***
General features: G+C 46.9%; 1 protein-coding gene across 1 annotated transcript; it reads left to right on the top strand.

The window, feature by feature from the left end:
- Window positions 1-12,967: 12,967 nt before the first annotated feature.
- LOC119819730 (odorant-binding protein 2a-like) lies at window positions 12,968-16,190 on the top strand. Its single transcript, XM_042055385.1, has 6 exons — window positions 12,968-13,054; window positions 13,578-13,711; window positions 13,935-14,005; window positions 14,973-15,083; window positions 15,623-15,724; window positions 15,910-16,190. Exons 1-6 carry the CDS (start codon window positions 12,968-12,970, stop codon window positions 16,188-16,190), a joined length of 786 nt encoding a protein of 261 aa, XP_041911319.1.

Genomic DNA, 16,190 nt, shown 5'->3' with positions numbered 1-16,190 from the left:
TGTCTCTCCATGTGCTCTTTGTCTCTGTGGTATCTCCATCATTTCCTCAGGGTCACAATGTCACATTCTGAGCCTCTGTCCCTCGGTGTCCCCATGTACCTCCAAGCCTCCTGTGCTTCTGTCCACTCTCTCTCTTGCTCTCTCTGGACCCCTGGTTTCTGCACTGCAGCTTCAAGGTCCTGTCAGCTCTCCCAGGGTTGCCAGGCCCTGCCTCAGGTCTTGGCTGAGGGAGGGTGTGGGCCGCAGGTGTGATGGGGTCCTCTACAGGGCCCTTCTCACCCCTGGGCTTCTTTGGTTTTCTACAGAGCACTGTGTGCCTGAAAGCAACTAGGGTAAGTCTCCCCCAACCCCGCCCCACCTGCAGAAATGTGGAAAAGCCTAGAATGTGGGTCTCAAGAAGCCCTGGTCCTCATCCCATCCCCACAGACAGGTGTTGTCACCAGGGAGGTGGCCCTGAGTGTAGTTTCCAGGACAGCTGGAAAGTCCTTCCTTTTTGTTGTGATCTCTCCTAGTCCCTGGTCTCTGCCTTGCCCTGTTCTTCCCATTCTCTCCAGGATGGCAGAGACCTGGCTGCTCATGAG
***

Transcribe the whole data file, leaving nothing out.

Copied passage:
General features: G+C 46.9%; 1 protein-coding gene across 1 annotated transcript; it reads left to right on the top strand.

The window, feature by feature from the left end:
- Window positions 1-12,967: 12,967 nt before the first annotated feature.
- LOC119819730 (odorant-binding protein 2a-like) lies at window positions 12,968-16,190 on the top strand. Its single transcript, XM_042055385.1, has 6 exons — window positions 12,968-13,054; window positions 13,578-13,711; window positions 13,935-14,005; window positions 14,973-15,083; window positions 15,623-15,724; window positions 15,910-16,190. Exons 1-6 carry the CDS (start codon window positions 12,968-12,970, stop codon window positions 16,188-16,190), a joined length of 786 nt encoding a protein of 261 aa, XP_041911319.1.

Genomic DNA, 16,190 nt, shown 5'->3' with positions numbered 1-16,190 from the left:
TGTCTCTCCATGTGCTCTTTGTCTCTGTGGTATCTCCATCATTTCCTCAGGGTCACAATGTCACATTCTGAGCCTCTGTCCCTCGGTGTCCCCATGTACCTCCAAGCCTCCTGTGCTTCTGTCCACTCTCTCTCTTGCTCTCTCTGGACCCCTGGTTTCTGCACTGCAGCTTCAAGGTCCTGTCAGCTCTCCCAGGGTTGCCAGGCCCTGCCTCAGGTCTTGGCTGAGGGAGGGTGTGGGCCGCAGGTGTGATGGGGTCCTCTACAGGGCCCTTCTCACCCCTGGGCTTCTTTGGTTTTCTACAGAGCACTGTGTGCCTGAAAGCAACTAGGGTAAGTCTCCCCCAACCCCGCCCCACCTGCAGAAATGTGGAAAAGCCTAGAATGTGGGTCTCAAGAAGCCCTGGTCCTCATCCCATCCCCACAGACAGGTGTTGTCACCAGGGAGGTGGCCCTGAGTGTAGTTTCCAGGACAGCTGGAAAGTCCTTCCTTTTTGTTGTGATCTCTCCTAGTCCCTGGTCTCTGCCTTGCCCTGTTCTTCCCATTCTCTCCAGGATGGCAGAGACCTGGCTGCTCATGAG